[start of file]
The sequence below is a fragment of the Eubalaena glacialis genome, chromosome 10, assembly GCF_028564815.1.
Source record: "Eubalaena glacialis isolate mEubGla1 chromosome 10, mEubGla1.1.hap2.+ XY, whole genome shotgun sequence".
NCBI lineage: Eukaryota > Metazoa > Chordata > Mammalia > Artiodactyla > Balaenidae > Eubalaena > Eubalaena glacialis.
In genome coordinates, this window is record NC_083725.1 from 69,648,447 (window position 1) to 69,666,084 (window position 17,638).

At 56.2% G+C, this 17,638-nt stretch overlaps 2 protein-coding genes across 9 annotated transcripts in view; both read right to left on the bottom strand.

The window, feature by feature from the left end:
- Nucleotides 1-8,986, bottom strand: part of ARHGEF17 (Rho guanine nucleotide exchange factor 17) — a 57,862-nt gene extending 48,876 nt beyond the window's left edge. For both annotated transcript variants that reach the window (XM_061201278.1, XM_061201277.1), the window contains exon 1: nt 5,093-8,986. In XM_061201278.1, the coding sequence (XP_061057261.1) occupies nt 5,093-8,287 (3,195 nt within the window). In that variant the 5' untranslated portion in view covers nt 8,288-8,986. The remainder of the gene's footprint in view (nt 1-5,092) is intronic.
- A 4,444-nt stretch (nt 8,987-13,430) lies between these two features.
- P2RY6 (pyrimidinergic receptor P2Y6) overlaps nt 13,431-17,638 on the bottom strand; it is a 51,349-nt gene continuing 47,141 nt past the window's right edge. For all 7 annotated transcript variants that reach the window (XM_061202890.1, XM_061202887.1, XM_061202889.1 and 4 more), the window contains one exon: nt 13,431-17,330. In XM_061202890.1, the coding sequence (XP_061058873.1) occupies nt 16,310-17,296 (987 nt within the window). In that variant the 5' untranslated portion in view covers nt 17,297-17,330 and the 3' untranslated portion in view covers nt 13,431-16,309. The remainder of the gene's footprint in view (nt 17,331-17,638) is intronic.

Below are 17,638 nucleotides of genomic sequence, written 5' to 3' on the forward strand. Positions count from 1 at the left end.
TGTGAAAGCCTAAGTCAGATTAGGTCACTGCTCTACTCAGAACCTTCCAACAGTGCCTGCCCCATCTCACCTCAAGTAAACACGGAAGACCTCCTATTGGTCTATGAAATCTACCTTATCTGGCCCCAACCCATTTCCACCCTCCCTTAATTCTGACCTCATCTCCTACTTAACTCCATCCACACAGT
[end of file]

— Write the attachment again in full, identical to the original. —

The sequence below is a fragment of the Eubalaena glacialis genome, chromosome 10, assembly GCF_028564815.1.
Source record: "Eubalaena glacialis isolate mEubGla1 chromosome 10, mEubGla1.1.hap2.+ XY, whole genome shotgun sequence".
NCBI lineage: Eukaryota > Metazoa > Chordata > Mammalia > Artiodactyla > Balaenidae > Eubalaena > Eubalaena glacialis.
In genome coordinates, this window is record NC_083725.1 from 69,648,447 (window position 1) to 69,666,084 (window position 17,638).

At 56.2% G+C, this 17,638-nt stretch overlaps 2 protein-coding genes across 9 annotated transcripts in view; both read right to left on the bottom strand.

The window, feature by feature from the left end:
- Nucleotides 1-8,986, bottom strand: part of ARHGEF17 (Rho guanine nucleotide exchange factor 17) — a 57,862-nt gene extending 48,876 nt beyond the window's left edge. For both annotated transcript variants that reach the window (XM_061201278.1, XM_061201277.1), the window contains exon 1: nt 5,093-8,986. In XM_061201278.1, the coding sequence (XP_061057261.1) occupies nt 5,093-8,287 (3,195 nt within the window). In that variant the 5' untranslated portion in view covers nt 8,288-8,986. The remainder of the gene's footprint in view (nt 1-5,092) is intronic.
- A 4,444-nt stretch (nt 8,987-13,430) lies between these two features.
- P2RY6 (pyrimidinergic receptor P2Y6) overlaps nt 13,431-17,638 on the bottom strand; it is a 51,349-nt gene continuing 47,141 nt past the window's right edge. For all 7 annotated transcript variants that reach the window (XM_061202890.1, XM_061202887.1, XM_061202889.1 and 4 more), the window contains one exon: nt 13,431-17,330. In XM_061202890.1, the coding sequence (XP_061058873.1) occupies nt 16,310-17,296 (987 nt within the window). In that variant the 5' untranslated portion in view covers nt 17,297-17,330 and the 3' untranslated portion in view covers nt 13,431-16,309. The remainder of the gene's footprint in view (nt 17,331-17,638) is intronic.

Below are 17,638 nucleotides of genomic sequence, written 5' to 3' on the forward strand. Positions count from 1 at the left end.
TGTGAAAGCCTAAGTCAGATTAGGTCACTGCTCTACTCAGAACCTTCCAACAGTGCCTGCCCCATCTCACCTCAAGTAAACACGGAAGACCTCCTATTGGTCTATGAAATCTACCTTATCTGGCCCCAACCCATTTCCACCCTCCCTTAATTCTGACCTCATCTCCTACTTAACTCCATCCACACAGT